It’s important to emphasise that UFH systems are low temperature by design and can be utilised with a range of low carbon heat sources, including hydrogen and biomass boilers. Indeed, the move to underfloor low-temperature heating is a no regrets step which is aligned with several heat decarbonisation pathways. Whilst the benefits for electric heat pump operation are substantial and relevant to the Part L newbuild consultation, UFH installation would also support the efficient running of other hydrogen and bioenergy heating systems. As these energy sources are likely to be relatively scarce and costly, it’s important to use such resources efficiently to lower the cost of decarbonisation for the UK economy.
The benefits of UFH over larger radiators are explored below:
(a) Comfort and energy savings
In practice, it is common to see UFH delivering energy savings against the equivalent large radiator system. This is driven by two factors, firstly there are technical reasons why UFH delivers energy savings against radiators, and secondly there are behavioural responses to the improved comfort and feel.
Figure 6 below shows the results from a simulation of the energy consumption of a reference new-build property, heated using either UFH or radiators. This simulation was calibrated using actual field-trial evidence in a very efficient nZEB (near to zero energy building) test facility in Tallinn.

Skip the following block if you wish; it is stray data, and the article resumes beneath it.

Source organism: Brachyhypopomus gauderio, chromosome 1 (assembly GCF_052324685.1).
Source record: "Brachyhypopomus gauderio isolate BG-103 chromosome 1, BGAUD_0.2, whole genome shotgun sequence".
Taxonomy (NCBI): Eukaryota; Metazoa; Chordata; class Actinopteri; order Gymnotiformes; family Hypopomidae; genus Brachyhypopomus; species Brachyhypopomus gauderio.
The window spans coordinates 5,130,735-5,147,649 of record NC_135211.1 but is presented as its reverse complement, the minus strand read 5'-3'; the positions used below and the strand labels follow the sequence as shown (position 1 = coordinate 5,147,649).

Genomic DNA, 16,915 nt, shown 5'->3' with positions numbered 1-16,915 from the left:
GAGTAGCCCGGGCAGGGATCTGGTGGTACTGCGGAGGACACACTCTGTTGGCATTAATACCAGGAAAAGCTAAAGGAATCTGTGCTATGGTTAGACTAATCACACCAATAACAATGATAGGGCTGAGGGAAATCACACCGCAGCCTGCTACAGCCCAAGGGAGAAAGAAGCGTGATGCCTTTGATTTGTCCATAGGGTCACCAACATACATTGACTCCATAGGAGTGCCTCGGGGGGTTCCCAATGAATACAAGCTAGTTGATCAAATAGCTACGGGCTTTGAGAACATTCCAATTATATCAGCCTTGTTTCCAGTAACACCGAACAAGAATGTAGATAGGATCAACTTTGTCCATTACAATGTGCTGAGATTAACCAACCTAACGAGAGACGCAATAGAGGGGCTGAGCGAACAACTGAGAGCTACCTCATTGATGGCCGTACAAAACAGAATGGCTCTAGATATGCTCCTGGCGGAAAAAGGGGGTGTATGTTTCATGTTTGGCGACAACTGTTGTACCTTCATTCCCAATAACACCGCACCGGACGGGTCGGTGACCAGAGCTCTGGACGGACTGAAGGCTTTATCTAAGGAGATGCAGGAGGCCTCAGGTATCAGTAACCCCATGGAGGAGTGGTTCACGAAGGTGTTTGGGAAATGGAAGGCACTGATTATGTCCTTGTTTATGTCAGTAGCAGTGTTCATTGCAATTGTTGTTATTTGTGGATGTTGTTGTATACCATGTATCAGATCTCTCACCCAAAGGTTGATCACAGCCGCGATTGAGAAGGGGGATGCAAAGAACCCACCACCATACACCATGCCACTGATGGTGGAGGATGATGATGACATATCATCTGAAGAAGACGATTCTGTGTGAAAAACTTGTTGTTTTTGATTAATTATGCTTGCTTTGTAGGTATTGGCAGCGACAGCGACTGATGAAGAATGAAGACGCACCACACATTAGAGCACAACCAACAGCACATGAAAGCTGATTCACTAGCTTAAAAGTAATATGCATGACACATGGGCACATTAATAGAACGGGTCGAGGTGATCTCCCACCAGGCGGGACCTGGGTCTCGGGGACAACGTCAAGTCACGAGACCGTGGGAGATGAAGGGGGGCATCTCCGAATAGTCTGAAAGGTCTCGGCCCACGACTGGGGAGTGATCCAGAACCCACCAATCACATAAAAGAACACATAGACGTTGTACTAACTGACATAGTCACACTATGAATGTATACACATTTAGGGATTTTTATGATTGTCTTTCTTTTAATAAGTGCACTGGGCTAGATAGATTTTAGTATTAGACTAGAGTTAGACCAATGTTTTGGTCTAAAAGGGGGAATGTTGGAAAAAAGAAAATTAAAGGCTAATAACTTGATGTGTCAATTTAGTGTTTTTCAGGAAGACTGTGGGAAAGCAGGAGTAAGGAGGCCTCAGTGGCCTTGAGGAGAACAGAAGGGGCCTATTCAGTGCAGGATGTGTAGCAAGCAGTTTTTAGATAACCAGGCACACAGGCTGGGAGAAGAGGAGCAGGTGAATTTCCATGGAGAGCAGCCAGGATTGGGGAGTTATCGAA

Here, the UFH system delivers the set point temperature in the new-build property at a lower energy demand than the radiator. In the study, this was found both amongst older, less efficient houses (where the savings were even more pronounced) and newer buildings. The study suggests that at a technical level, the UFH system can reach the desired set point temperature in the house more efficiently than a typical radiator setup.
Figure 6 – annual heating energy usage in a new building (Source: Vosa et al, 2019)
Secondly, occupants can feel the warmth radiating from the floor with UFH. There is undoubtably a psychological aspect of feeling the warmth emitted by UFH on the soles of your feet. One of the common challenges that consumers often have with low temperature heating and heat pumps is that they can’t feel the warmth in the radiators in the same way that they could with high temperature, gas boiler-driven systems. The radiant heat produced by UFH helps to solve this problem of perception, as occupants can better feel that the heating is on and operating.
Additionally, whilst the use of radiators can lead to cold spots developing in rooms – which often leads to the heating being turned up to compensate – UFH offers a more evenly spaced heat distribution throughout the room. This also reduces the chance of overheating.
For these reasons, UFH often delivers energy savings over equivalent large radiator systems. But, it is crucial that UFH – as with heat pumps – are correctly designed, specified and installed for rooms and properties. Standards (such as MCS) are needed to safeguard consumers and ensure that low temperature heating systems always deliver the emission and energy bill savings that they’re capable of. In addition, accessible and cost-effective training needs to be made available to prospective installers so that a skilled workforce can develop to deliver
on the technology transition.
Policy ask #2
To unlock the benefits of low-temperature heating, ensure that good-quality heat pump and UFH installations are delivered:
Maintain standards such as MCS to ensure that any heat pump and/or UFH system that is installed (and potentially supported by policy) is correctly designed, specified and installed to deliver low emission and low cost heat for consumers.
Improve access to cost-effective training for installers.
(b) Safety and space saving